“My hope is to inspire greater awareness and greater action,” he said. “It will be a great conversation, and hopefully one that will continue long afterward, because the work for equal rights for all is not over.”
The program, which is free and open to the public, is cosponsored by the Newton Human Rights Commission.
A NEW TAKE ON ‘WAR AND PEACE’: Brookline artist Lola Baltzell’s War and Peace Project will be exhibited in its entirety for the first time in this country at the University of Massachusetts Amherst from Feb. 23 through March 13. An opening reception will take place at the school’s Hampden Gallery Fine Arts Center on Feb. 23, from 2 to 4 p.m., with Baltzell giving a gallery talk at 3 p.m.
Co-curated by Baltzell and Trish Crapo of Leyden, the show is a “collaborative fusion of literature and art,” according to Baltzell, founder and lead artist. The project consists of 747 individual 5- by 7-inch collages incorporating one page of Russian text from Leo Tolstoy’s novel “War and Peace.” Other media were culled from used books, maps, pamphlets, and letters, and artists added dried flowers, thread, ink, and graphite.
Baltzell, who holds a bachelor’s degree in Russian studies, said the project took two years to complete, involving a core five-member team that met weekly in East Boston, as well as guest artists as far away as Germany. Although a selection of the collages was shown in Boston, New York, and at the Moscow International Book Fair, the project was only previously exhibited in its entirety at Yasnaya Polyana (the Leo Tolstoy Museum-Estate) in Tula, Russia, in 2012.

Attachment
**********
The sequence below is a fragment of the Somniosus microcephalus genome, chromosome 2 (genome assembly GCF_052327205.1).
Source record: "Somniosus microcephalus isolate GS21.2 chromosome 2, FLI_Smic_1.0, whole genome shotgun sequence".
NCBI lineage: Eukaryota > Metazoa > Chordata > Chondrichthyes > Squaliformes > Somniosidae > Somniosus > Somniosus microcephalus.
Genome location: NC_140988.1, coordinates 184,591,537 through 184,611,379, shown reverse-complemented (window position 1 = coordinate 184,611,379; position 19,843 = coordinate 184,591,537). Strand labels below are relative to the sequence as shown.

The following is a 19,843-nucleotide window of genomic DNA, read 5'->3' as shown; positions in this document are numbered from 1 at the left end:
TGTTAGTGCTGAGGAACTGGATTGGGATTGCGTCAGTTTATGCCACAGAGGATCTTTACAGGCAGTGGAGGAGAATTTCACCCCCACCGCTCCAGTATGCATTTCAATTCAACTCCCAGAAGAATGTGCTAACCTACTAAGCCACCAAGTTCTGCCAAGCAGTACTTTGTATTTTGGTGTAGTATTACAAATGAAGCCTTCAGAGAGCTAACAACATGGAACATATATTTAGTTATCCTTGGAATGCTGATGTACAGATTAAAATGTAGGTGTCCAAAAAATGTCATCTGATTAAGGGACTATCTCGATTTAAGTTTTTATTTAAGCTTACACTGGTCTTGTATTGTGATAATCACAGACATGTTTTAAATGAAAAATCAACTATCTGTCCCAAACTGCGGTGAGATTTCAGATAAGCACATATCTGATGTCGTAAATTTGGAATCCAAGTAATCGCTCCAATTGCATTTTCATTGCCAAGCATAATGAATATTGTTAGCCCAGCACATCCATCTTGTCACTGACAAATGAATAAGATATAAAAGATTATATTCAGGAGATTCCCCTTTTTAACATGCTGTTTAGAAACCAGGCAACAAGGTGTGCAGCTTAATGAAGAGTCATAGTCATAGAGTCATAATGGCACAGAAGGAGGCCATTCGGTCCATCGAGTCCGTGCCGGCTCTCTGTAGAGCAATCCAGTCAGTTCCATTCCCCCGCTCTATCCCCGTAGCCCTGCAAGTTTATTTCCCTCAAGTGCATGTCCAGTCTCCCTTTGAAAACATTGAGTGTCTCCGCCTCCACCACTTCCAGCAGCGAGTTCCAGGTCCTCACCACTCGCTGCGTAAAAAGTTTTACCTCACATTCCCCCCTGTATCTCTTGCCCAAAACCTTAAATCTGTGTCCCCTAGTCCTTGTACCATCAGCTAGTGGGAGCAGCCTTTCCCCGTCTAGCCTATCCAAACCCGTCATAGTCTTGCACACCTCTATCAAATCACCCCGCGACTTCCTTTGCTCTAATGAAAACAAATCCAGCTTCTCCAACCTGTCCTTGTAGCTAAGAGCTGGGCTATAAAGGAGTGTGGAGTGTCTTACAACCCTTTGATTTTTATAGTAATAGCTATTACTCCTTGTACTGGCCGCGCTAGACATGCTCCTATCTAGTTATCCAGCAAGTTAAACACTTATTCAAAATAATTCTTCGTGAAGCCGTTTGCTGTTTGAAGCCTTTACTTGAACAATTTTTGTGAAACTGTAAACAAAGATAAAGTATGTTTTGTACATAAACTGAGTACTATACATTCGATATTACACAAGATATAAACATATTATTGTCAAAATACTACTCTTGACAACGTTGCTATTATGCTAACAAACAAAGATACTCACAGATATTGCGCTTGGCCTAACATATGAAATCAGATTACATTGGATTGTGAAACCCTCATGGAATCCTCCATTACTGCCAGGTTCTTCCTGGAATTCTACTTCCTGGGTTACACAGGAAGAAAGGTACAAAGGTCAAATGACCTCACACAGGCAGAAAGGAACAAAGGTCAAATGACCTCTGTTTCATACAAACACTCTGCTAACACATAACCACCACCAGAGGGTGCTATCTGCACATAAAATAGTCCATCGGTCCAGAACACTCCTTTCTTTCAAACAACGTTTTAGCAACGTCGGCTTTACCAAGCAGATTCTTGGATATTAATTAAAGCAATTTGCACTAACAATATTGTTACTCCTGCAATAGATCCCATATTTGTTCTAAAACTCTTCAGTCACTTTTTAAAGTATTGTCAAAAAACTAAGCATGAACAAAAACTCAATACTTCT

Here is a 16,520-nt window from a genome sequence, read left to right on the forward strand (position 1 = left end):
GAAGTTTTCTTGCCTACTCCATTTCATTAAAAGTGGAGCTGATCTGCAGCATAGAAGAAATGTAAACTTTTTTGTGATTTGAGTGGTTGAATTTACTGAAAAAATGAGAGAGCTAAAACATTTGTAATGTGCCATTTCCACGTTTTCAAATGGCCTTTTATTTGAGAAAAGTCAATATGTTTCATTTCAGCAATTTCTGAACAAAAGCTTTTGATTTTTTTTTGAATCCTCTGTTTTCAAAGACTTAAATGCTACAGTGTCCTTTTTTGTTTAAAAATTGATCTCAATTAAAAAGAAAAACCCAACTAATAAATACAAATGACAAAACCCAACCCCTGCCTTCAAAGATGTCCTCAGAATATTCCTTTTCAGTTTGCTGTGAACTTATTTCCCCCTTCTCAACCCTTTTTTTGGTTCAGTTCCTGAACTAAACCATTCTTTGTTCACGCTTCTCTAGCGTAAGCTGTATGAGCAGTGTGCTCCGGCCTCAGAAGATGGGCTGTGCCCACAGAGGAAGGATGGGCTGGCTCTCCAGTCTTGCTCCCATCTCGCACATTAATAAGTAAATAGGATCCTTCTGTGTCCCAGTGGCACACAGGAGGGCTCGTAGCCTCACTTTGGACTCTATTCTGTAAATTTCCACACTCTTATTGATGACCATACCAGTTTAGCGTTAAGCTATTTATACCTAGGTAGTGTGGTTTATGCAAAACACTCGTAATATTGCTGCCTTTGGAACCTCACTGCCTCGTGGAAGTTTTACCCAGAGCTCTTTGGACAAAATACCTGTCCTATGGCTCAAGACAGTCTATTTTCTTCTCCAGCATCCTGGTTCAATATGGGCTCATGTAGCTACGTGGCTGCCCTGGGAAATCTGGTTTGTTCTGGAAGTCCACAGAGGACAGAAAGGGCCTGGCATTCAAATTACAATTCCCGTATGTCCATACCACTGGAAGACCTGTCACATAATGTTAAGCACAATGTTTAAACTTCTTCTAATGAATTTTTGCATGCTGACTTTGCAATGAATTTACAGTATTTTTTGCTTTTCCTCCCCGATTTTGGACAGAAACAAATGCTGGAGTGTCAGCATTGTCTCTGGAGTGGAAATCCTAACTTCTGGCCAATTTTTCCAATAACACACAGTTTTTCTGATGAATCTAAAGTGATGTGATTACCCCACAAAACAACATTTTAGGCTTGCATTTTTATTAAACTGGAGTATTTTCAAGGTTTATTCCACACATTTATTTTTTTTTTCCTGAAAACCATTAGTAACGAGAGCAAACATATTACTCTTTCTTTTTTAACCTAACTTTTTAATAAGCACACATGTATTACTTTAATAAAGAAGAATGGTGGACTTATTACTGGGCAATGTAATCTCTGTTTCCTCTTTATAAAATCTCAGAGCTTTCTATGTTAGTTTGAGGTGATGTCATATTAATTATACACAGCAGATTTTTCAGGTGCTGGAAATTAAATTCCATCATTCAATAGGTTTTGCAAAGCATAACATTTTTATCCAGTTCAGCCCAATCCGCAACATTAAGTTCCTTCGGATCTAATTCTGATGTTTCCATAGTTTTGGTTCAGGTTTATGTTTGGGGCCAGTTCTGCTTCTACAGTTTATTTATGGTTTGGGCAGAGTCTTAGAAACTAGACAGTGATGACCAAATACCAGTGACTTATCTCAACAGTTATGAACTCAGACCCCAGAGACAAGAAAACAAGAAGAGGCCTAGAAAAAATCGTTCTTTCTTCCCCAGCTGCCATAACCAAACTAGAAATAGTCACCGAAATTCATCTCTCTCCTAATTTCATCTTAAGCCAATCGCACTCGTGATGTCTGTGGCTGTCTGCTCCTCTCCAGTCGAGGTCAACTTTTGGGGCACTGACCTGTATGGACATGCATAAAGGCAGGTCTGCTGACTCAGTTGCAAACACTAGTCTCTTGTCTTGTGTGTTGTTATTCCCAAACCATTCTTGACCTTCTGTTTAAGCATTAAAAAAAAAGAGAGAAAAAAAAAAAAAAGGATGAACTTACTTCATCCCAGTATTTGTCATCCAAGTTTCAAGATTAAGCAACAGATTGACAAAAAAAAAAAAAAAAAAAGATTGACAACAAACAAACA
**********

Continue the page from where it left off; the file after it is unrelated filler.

Baltzell initiated the War and Peace Project after being diagnosed with metastatic breast cancer in 2008, as a “meaningful and creative way to spend my time.” Baltzell, who is now cancer-free, said the project has been “life-affirming, life-changing, and indeed life-saving.”
“It ties in my Russian heritage, love of Russian language and literature, the pleasure of art-making, and the joys of friendship,” she said.
For more information, visit warpeaceproject.blogspot.com.
LECTURING LOCALLY: Three Arlington residents will participate in Arlington Community Education’s first Conversation event of 2014.
David Swaim, pastor of Highrock Church in Arlington, and David Hall, Bartlett professor of New England church history at Harvard Divinity School, will present “Understanding Evangelicalism: Not What You’ve Seen on TV” on Feb. 12 at 7 p.m. at Arlington High School, 869 Massachusetts Ave. The program will be moderated by David Whitford, editor at large at Fortune magazine.
Swaim said he was reminded of the confusion surrounding the word “evangelical” three or four years ago, when several concerned residents and organizations assembled after the Westboro Baptist Church threatened to protest a local play with a gay theme.
“Someone said to me, ‘I’m surprised you’re here. I thought you’d be with them,’ ” recalled Swaim, noting that evangelicalism differs from fundamentalism in its approach to the Bible, government, education, and science.
“This misunderstood characterization prevents real dialogue, and the fear, suspicion, and apprehension keep us from working together on common goals of social justice,” he added. “I hope people come, ask questions, and learn what we’re really about.”
Admission costs $10, with registration available at 781-316-3568 and arlingtoncommunityed.org.People items may be submitted to Cindy Cantrell at cindycan-